Leaders and the “Little People”

1 Comment 10 March 2012

As election season rolls around and campaigning for public office ramps up (does it ever leave?) most of us dust off the decision matrix by which we choose the candidates we’ll vote for. For some, it’s simply a matter of whether there is a donkey or an elephant next to the candidate’s name. Some might resort to using a dart board. Others are only interested in finding someone they believe to be capable of beating the other guy. Those who want to think a little harder might use an issues or trait-based filter. My own process rests on an analysis of a candidate’s positions on a short list of key issues, coupled with an assessment of vital personal characteristics.

One of those vital personal characteristics, whether I’m helping choose the next president or a mid-level manager in the corporate world, is the person’s level of consideration and affinity for those who are south of them in the socio-economic order or org chart. I want some insight into how much or how little they care, really care about those whose interests they will be representing, or who they will be providing leadership and direction to.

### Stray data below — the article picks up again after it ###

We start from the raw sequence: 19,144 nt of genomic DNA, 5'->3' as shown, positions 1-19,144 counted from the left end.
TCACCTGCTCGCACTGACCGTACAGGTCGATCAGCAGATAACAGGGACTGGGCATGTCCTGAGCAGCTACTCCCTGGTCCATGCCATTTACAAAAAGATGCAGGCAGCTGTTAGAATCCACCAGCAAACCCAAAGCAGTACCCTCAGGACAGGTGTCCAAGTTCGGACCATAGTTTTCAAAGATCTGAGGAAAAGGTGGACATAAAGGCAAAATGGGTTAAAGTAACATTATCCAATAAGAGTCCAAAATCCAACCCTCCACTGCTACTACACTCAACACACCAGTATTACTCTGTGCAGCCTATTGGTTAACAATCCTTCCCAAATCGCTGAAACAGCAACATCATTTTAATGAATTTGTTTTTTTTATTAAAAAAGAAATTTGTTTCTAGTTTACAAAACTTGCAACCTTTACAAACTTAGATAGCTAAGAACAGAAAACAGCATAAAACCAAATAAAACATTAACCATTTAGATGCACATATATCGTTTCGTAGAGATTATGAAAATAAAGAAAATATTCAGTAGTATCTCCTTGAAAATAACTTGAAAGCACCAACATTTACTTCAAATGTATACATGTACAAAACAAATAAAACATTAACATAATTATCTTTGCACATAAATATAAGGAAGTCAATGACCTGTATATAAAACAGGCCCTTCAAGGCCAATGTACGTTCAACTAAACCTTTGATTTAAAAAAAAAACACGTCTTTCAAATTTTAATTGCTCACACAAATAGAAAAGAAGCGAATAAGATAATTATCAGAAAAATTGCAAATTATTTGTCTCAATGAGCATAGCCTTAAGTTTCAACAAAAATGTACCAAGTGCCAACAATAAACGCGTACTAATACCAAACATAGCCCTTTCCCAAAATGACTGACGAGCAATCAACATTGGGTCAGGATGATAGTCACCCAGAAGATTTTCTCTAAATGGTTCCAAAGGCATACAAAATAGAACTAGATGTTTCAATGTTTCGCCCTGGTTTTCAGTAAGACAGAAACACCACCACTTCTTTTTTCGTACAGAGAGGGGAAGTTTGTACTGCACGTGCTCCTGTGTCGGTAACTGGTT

Observing their interaction with a food server, retail clerk, or flight attendant provides a window into their world, but it’s just a start. I want to know, is the person naturally at ease with subordinates, and vice versa? At one company I worked for, a finance SVP had a habit of parking at the rear of his office building every morning and sneaking through a back door that no one else used, simply so he wouldn’t have to interact with the people who worked for him. The sad thing is he actually thought that no one noticed or cared.